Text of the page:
What is ICO and How does it work?


ICO, an acronym for Initial Coin Offering is a concept of crowdfunding projects in the cryptocurrency and blockchain industries. It is a tokenization method where startups raise digital funds or coins are issued. ICO is regulated via smart contract.

ICO is a Fundraising mechanism where the company releases its own cryptocurrency with the exchange for Bitcoin or Ether. The concept of ICO resembles Initial Public Offering popularly known as IPO. It is an alternative crowdfunding technique emerged as an alternate of the traditional financial system. This model has helped a lot of companies and project to raise the funds successfully.

If you are well known about cryptocurrency and blockchain, you might have surely heard about Initial coin Offering (ICO).

History of ICO:

The first ICO started with a White Paper titled “The Second Bitcoin White Paper” held by Mastercoin in July 2013. The project was built on the bitcoin blockchain and was used for the creation of Bitcoin exchange and platform. Surprisingly, the first ICO managed to raise over $5 million USD.

Then in 2014,  Ethereum burst into the scene from where ICO started gaining the limelight.  It raised over $18 million, making it the biggest ICO of that time. The development of Smart Contract and Decentralized Autonomous Organization (DAO) made it easier for other platforms launch their own digital tokens on the Ethereum Blockchain.

In 2013, over $5.1 billion were raised via ICO worldwide, which increased to $16 billion in 2014 and over US$34 billion in 2015. In 2016, 54 major ICOs raised about $103 million dollars, with ICONOMI and SIngularDTV being the front-runners raised $10 million and $7.5 million respectively.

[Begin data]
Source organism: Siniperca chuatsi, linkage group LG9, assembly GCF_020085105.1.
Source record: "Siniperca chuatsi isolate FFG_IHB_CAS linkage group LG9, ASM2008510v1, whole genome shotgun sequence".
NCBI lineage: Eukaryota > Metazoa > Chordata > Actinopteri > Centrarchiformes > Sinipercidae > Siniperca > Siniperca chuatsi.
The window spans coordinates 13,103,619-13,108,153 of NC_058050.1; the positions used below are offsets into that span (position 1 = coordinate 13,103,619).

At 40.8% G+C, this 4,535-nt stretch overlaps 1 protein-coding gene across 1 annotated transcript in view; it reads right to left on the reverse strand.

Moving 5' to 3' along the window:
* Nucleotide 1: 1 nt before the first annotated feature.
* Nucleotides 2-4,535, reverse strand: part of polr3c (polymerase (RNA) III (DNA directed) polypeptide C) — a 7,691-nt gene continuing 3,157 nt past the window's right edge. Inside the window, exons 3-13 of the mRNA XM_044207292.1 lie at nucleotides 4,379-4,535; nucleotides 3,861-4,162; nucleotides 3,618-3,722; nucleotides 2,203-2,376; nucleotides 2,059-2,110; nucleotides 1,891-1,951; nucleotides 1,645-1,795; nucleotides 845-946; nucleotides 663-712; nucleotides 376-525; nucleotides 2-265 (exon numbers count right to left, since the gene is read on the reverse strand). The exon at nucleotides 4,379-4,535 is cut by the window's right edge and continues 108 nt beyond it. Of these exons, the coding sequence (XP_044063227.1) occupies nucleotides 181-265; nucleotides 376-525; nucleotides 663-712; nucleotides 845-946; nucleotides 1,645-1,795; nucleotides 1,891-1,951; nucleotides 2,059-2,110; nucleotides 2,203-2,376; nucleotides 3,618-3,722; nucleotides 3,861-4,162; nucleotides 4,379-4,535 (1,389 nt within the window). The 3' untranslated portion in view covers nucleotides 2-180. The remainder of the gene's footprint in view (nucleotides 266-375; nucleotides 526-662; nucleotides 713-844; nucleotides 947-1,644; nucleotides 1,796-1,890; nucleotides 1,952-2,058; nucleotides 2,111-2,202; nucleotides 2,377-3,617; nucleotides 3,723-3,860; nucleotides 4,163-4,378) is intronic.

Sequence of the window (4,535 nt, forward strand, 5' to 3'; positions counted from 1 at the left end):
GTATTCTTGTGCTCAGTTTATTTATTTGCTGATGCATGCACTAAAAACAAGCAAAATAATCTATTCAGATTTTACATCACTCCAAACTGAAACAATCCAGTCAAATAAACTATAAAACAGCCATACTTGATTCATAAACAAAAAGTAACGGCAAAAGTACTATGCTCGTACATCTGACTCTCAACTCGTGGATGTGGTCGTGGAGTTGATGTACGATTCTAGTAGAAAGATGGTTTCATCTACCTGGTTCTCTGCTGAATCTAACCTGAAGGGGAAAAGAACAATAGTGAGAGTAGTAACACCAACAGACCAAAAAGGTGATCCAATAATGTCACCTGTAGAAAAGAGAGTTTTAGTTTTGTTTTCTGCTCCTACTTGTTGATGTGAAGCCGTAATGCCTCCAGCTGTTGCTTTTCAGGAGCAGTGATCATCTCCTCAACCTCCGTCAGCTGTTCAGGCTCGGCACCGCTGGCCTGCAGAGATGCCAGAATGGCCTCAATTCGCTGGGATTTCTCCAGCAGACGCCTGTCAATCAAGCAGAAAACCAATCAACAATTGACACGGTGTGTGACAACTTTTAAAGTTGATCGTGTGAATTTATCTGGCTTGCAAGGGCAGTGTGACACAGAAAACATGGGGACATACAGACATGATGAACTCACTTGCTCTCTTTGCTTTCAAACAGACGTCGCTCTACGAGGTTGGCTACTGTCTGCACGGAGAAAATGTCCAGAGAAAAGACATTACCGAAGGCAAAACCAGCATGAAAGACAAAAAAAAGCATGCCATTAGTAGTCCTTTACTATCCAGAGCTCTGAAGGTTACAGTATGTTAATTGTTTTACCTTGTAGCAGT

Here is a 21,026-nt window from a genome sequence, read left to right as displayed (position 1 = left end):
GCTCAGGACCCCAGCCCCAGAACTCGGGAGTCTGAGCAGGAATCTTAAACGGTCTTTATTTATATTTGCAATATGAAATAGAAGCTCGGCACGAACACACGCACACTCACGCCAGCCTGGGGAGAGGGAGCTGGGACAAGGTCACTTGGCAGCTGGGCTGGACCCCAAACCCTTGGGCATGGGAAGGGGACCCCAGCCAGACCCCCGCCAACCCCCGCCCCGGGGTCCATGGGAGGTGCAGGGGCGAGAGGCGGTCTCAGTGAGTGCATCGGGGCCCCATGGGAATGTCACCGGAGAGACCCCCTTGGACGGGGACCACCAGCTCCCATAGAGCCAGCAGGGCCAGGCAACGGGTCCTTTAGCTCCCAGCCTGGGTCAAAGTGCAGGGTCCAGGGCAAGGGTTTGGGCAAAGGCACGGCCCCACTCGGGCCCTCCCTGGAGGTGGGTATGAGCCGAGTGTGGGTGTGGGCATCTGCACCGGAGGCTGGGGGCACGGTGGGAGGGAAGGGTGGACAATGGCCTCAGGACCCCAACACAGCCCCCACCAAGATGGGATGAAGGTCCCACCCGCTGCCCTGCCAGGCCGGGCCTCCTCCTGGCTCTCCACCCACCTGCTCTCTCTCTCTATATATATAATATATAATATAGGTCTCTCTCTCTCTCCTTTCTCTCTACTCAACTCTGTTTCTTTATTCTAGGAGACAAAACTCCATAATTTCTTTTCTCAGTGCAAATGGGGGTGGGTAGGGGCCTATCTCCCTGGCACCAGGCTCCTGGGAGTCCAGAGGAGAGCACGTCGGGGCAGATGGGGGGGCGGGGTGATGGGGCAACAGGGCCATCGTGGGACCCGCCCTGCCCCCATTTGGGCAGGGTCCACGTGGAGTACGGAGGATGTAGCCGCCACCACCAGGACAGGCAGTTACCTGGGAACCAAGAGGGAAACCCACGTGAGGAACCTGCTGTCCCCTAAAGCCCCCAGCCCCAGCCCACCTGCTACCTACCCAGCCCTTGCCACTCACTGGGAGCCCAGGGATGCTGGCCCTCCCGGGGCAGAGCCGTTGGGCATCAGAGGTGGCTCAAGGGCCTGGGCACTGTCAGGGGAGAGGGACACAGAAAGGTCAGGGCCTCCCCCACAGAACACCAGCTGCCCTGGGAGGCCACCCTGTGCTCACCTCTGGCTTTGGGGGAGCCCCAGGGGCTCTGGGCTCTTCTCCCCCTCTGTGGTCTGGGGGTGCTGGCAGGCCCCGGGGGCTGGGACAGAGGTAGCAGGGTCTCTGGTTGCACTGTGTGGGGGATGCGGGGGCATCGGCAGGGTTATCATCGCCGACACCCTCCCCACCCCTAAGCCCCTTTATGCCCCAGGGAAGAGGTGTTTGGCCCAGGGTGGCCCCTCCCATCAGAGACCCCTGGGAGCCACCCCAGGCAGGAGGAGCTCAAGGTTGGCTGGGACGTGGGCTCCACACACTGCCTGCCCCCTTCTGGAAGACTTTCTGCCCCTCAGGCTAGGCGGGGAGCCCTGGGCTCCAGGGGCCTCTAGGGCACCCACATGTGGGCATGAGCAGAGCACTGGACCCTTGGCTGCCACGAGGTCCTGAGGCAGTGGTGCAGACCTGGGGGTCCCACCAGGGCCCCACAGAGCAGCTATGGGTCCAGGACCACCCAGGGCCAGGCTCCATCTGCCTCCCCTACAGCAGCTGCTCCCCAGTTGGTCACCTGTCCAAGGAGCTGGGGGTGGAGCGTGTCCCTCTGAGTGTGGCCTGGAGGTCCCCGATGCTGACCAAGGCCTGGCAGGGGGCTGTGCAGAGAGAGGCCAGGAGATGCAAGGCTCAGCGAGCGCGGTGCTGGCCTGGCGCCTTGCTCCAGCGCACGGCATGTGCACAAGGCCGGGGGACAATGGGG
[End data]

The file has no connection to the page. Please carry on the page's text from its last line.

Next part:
The market bloomed tremendously in 2017 where million dollars could be raised in a matter of seconds. About 18 websites tracked ICOs until mid-year. By the end of 2017, ICOs raised almost 40 times as much as capital as they raised in 2016 which was only 2% less than that of IPO. Blockchain capital was the first venture to launch an ICO for security.

Despite the failure of about 46% ICOs of 2017 in 2018, ICOs have already surpassed the early stage Venture Capital funding in August 2018. Although China and South Korea have banned ICO, Switzerland, Singapore, Gibraltar are quite positive about the huge potential of business opportunities.

Here is a list of the Biggest ICOs of all time :

  • Filecoin [Futures] - $257 million
  • Tezos- $ 232 million
  • EOS- $180 million
  • SIRIN LABS token- $157.9 million
  • Bancor - $ 153 million
  • Status- $108 million
  • QASH- $105 million
  • Aragon-$73 million
  • Bankex- $70.6 million
  • TRON- $ 70 million

Are they legal?

One of the most important concerns of investors regarding ICO is its legal status.

Since cryptos are unregulated digital currency, any argument can be made regarding its legal conditions. The best solution to find out is by doing some research before investing as it does not have any centralized authority for controlling its regulations.

How does an ICO work?

All ICO begins with an idea. Previously, ICO was only used for a cryptocurrency based platform, but these days a startup comes up with an idea related to Blockchain and then proposes it to the community. If the project finds the track and is able to impress the community, the developers and the company formally draft a white paper which gives the detailed insight into the project.

A White Paper is a document that gives all the information regarding the product in depth. It also describes the problem statement that the project aims to solve along with the possible solution. Furthermore, it presents a business plan along with the roadmap for the development of the project. The structure of the white paper is not pre-determined, each company creates its white paper according to their needs and preferred approach.